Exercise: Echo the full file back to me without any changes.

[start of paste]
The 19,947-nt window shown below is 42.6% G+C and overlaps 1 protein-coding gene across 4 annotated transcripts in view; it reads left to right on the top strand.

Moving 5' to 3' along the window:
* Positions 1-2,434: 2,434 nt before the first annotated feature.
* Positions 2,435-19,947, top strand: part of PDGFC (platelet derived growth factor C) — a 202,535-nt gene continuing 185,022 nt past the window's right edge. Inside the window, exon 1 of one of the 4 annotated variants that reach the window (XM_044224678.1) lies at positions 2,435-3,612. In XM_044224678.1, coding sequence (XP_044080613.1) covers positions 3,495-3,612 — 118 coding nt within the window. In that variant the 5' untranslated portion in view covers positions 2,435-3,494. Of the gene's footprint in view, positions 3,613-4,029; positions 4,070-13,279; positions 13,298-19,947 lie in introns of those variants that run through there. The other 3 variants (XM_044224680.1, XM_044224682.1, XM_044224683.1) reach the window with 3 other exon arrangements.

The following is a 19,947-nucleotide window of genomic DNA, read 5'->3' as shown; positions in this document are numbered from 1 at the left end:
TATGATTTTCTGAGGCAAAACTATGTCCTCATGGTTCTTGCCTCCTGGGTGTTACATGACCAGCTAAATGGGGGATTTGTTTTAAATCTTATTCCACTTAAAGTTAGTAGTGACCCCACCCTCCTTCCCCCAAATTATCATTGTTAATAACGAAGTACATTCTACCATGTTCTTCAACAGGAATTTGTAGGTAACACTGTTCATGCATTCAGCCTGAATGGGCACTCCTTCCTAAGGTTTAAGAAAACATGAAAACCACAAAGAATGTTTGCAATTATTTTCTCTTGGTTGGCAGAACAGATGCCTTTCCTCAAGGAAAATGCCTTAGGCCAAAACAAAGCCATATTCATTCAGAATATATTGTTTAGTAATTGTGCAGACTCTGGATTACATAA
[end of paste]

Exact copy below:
The 19,947-nt window shown below is 42.6% G+C and overlaps 1 protein-coding gene across 4 annotated transcripts in view; it reads left to right on the top strand.

Moving 5' to 3' along the window:
* Positions 1-2,434: 2,434 nt before the first annotated feature.
* Positions 2,435-19,947, top strand: part of PDGFC (platelet derived growth factor C) — a 202,535-nt gene continuing 185,022 nt past the window's right edge. Inside the window, exon 1 of one of the 4 annotated variants that reach the window (XM_044224678.1) lies at positions 2,435-3,612. In XM_044224678.1, coding sequence (XP_044080613.1) covers positions 3,495-3,612 — 118 coding nt within the window. In that variant the 5' untranslated portion in view covers positions 2,435-3,494. Of the gene's footprint in view, positions 3,613-4,029; positions 4,070-13,279; positions 13,298-19,947 lie in introns of those variants that run through there. The other 3 variants (XM_044224680.1, XM_044224682.1, XM_044224683.1) reach the window with 3 other exon arrangements.

The following is a 19,947-nucleotide window of genomic DNA, read 5'->3' as shown; positions in this document are numbered from 1 at the left end:
TATGATTTTCTGAGGCAAAACTATGTCCTCATGGTTCTTGCCTCCTGGGTGTTACATGACCAGCTAAATGGGGGATTTGTTTTAAATCTTATTCCACTTAAAGTTAGTAGTGACCCCACCCTCCTTCCCCCAAATTATCATTGTTAATAACGAAGTACATTCTACCATGTTCTTCAACAGGAATTTGTAGGTAACACTGTTCATGCATTCAGCCTGAATGGGCACTCCTTCCTAAGGTTTAAGAAAACATGAAAACCACAAAGAATGTTTGCAATTATTTTCTCTTGGTTGGCAGAACAGATGCCTTTCCTCAAGGAAAATGCCTTAGGCCAAAACAAAGCCATATTCATTCAGAATATATTGTTTAGTAATTGTGCAGACTCTGGATTACATAA